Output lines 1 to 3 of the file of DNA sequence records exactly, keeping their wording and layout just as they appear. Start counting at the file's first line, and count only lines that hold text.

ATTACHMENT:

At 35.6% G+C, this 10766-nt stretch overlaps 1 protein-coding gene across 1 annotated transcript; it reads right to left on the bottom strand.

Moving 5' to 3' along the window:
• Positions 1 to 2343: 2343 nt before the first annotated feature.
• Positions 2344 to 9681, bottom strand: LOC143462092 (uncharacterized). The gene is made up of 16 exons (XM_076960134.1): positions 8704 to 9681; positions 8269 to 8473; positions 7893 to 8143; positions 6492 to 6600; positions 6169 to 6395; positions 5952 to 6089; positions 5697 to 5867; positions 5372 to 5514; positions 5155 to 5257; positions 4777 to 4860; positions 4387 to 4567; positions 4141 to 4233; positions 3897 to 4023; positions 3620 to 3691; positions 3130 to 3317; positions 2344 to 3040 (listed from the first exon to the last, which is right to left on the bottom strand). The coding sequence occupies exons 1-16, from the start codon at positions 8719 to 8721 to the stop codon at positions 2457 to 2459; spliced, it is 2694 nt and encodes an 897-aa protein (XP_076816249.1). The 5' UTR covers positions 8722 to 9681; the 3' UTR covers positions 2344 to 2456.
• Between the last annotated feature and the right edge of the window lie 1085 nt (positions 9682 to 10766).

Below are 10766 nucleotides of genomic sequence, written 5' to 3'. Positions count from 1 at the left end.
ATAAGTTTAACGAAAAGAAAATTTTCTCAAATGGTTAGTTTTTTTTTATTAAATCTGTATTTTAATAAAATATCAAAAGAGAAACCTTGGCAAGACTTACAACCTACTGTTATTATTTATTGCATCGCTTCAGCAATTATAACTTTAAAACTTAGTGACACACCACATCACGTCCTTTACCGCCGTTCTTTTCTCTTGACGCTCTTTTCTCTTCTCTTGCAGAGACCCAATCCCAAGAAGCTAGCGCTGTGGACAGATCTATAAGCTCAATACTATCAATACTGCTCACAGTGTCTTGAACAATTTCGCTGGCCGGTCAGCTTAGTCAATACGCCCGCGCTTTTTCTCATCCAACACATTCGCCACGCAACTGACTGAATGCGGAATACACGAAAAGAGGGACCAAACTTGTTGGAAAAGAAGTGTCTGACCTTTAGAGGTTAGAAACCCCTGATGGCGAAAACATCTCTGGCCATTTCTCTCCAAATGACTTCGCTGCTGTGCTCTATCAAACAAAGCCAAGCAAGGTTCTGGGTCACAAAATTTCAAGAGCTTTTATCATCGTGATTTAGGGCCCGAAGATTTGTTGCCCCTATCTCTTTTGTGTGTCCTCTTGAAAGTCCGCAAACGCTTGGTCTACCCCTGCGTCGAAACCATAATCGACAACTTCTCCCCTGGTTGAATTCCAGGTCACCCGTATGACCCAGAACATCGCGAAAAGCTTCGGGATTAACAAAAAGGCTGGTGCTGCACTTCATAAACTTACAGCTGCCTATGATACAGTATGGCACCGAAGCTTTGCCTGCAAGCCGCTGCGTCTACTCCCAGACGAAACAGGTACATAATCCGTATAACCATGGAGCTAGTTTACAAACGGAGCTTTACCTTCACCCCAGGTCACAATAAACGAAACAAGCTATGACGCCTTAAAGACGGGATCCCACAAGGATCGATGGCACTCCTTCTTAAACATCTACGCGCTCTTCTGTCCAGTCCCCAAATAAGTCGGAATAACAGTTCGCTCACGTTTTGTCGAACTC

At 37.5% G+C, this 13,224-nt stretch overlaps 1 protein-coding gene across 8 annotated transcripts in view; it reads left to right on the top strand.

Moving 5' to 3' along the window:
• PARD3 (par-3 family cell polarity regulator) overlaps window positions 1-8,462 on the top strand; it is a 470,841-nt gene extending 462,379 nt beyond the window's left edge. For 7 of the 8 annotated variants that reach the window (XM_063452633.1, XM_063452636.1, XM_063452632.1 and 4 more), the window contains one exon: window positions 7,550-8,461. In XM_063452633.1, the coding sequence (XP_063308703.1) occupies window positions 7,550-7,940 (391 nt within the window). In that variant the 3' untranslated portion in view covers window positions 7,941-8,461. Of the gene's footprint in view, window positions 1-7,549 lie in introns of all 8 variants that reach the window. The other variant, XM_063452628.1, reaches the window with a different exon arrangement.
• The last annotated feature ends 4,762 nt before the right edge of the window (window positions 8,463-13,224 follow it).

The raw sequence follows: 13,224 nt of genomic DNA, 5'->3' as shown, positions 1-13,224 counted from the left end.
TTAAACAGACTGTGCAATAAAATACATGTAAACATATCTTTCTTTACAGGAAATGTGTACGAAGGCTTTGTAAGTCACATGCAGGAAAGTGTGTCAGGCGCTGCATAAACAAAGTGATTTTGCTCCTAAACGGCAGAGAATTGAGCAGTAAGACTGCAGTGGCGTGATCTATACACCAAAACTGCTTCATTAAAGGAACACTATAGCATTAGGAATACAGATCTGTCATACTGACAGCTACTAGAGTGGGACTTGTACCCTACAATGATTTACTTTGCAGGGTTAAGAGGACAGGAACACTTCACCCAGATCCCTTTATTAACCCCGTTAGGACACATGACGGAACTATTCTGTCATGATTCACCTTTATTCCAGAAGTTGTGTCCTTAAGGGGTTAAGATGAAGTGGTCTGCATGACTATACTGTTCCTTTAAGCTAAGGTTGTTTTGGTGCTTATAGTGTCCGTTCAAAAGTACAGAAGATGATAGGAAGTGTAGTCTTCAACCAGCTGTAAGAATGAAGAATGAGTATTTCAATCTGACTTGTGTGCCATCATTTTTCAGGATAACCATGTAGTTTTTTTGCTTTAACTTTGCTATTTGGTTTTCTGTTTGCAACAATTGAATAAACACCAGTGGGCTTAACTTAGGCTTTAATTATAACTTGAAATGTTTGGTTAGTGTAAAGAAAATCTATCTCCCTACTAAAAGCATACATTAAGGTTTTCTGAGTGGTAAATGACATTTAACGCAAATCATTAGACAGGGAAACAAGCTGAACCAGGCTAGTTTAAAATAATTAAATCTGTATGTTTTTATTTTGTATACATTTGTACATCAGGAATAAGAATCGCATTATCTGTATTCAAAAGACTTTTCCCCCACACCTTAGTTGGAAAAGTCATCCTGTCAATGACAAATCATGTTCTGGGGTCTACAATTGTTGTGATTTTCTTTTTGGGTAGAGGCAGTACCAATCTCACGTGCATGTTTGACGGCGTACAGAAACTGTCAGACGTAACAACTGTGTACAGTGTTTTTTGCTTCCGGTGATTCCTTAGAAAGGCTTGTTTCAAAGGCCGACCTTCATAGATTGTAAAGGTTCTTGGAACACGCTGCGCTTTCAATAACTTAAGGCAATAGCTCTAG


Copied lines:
At 35.6% G+C, this 10766-nt stretch overlaps 1 protein-coding gene across 1 annotated transcript; it reads right to left on the bottom strand.

Moving 5' to 3' along the window:
• Positions 1 to 2343: 2343 nt before the first annotated feature.